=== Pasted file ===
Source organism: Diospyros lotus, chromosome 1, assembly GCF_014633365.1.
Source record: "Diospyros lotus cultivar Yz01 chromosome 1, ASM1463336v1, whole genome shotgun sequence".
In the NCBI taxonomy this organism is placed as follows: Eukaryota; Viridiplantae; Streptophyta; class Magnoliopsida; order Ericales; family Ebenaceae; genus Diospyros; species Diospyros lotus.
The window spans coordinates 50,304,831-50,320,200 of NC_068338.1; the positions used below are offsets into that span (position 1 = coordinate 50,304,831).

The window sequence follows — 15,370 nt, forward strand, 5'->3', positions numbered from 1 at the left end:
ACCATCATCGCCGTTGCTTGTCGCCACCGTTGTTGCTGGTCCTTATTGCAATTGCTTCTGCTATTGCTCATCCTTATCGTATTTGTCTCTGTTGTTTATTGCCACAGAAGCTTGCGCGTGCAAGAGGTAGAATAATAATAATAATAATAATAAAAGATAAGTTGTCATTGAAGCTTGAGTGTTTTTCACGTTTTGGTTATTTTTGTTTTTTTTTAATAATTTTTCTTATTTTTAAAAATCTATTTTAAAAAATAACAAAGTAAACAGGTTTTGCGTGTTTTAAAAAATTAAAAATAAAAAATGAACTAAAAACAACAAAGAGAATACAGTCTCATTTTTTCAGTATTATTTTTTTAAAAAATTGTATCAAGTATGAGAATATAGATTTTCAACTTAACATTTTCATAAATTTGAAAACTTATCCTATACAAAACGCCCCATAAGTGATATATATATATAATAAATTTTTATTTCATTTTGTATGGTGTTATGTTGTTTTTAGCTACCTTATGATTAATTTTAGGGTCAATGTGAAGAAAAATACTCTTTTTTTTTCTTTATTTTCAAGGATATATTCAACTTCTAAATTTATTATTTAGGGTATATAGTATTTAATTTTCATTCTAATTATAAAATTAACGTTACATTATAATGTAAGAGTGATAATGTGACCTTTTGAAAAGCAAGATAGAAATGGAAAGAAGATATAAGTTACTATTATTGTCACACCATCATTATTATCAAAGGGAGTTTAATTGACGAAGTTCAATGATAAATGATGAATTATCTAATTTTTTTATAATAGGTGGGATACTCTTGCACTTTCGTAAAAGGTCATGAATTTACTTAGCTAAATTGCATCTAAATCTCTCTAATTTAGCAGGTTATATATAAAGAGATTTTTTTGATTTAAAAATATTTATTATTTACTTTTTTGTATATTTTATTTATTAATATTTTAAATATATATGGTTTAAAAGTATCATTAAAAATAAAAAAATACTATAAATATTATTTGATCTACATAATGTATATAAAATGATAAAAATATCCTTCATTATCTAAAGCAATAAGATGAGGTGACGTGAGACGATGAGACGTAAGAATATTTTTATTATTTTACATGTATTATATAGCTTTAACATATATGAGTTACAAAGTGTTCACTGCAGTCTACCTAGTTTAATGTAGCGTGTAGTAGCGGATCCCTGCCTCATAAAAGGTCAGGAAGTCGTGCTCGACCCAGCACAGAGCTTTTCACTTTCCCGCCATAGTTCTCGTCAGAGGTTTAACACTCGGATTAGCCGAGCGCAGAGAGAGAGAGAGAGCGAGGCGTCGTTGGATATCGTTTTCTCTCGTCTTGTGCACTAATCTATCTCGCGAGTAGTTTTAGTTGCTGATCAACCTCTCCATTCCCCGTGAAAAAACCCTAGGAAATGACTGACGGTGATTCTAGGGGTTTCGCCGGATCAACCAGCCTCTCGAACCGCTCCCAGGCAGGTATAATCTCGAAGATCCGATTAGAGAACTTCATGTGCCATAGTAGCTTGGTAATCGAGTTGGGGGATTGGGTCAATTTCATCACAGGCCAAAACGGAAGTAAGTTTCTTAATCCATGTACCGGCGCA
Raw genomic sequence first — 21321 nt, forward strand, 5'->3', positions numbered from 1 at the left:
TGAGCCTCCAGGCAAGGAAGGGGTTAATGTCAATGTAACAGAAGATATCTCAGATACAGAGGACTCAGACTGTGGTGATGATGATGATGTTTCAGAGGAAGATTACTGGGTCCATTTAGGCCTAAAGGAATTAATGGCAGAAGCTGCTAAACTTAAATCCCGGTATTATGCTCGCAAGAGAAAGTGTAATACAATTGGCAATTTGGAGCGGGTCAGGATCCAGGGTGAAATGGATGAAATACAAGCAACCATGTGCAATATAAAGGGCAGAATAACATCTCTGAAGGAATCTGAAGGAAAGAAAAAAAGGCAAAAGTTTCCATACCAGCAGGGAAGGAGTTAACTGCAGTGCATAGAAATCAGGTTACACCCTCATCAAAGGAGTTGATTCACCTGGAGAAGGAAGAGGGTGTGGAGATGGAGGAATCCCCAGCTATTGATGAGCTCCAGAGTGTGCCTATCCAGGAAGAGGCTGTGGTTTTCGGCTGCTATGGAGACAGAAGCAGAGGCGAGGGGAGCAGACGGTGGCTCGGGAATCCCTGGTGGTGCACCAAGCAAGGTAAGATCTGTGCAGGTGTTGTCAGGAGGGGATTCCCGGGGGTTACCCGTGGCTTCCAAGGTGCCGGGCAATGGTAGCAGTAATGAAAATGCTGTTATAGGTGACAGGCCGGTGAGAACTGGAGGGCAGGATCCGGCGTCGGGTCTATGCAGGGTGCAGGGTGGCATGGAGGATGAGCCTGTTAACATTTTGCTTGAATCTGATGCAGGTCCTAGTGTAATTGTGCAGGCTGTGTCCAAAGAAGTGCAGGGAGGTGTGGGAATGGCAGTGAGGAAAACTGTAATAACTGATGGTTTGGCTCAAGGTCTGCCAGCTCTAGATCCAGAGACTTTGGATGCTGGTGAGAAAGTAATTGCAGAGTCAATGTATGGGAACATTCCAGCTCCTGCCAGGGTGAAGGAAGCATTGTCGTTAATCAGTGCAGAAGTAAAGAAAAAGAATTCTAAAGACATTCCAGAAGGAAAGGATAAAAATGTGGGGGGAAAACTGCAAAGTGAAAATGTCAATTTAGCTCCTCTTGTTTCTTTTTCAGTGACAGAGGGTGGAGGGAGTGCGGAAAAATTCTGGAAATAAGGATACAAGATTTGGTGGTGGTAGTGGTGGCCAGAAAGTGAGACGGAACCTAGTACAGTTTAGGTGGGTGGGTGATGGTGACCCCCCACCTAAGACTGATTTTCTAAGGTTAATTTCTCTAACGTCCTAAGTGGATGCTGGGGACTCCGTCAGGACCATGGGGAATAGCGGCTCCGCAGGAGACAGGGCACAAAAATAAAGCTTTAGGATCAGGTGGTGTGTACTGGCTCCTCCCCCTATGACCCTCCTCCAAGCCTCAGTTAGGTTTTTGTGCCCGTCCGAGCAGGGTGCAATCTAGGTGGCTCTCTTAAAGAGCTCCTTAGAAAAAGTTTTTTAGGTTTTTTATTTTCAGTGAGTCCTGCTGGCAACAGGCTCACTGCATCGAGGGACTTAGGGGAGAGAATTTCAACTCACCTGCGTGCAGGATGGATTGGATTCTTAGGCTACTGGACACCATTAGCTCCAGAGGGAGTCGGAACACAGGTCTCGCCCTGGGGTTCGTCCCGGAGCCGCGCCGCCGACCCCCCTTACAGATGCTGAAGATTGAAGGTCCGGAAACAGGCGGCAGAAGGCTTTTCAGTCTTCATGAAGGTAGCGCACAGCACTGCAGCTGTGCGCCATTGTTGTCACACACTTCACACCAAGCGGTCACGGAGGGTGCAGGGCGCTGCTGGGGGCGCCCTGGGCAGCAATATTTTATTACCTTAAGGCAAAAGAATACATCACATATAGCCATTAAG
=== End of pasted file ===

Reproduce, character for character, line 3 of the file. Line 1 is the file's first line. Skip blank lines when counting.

In the NCBI taxonomy this organism is placed as follows: Eukaryota; Viridiplantae; Streptophyta; class Magnoliopsida; order Ericales; family Ebenaceae; genus Diospyros; species Diospyros lotus.